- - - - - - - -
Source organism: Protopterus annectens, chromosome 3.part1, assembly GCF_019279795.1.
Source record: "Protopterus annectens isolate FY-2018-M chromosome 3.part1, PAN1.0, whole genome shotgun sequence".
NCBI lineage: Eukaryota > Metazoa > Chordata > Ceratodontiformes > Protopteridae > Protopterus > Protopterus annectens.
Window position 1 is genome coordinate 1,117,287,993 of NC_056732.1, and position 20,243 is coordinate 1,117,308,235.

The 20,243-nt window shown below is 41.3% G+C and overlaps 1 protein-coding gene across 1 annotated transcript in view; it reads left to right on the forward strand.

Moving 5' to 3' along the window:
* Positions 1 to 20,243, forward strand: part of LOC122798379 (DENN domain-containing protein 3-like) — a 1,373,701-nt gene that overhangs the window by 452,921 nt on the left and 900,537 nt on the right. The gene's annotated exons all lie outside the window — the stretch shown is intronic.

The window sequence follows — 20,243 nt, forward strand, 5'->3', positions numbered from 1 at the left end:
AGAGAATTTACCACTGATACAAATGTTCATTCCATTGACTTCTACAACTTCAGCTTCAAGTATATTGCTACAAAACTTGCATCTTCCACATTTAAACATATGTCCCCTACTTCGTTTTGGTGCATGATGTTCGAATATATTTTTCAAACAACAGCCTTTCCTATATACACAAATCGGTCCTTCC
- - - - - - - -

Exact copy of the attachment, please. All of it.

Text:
Source organism: Protopterus annectens, chromosome 3.part1, assembly GCF_019279795.1.
Source record: "Protopterus annectens isolate FY-2018-M chromosome 3.part1, PAN1.0, whole genome shotgun sequence".
NCBI lineage: Eukaryota > Metazoa > Chordata > Ceratodontiformes > Protopteridae > Protopterus > Protopterus annectens.
Window position 1 is genome coordinate 1,117,287,993 of NC_056732.1, and position 20,243 is coordinate 1,117,308,235.

The 20,243-nt window shown below is 41.3% G+C and overlaps 1 protein-coding gene across 1 annotated transcript in view; it reads left to right on the forward strand.

Moving 5' to 3' along the window:
* Positions 1 to 20,243, forward strand: part of LOC122798379 (DENN domain-containing protein 3-like) — a 1,373,701-nt gene that overhangs the window by 452,921 nt on the left and 900,537 nt on the right. The gene's annotated exons all lie outside the window — the stretch shown is intronic.

The window sequence follows — 20,243 nt, forward strand, 5'->3', positions numbered from 1 at the left end:
AGAGAATTTACCACTGATACAAATGTTCATTCCATTGACTTCTACAACTTCAGCTTCAAGTATATTGCTACAAAACTTGCATCTTCCACATTTAAACATATGTCCCCTACTTCGTTTTGGTGCATGATGTTCGAATATATTTTTCAAACAACAGCCTTTCCTATATACACAAATCGGTCCTTCC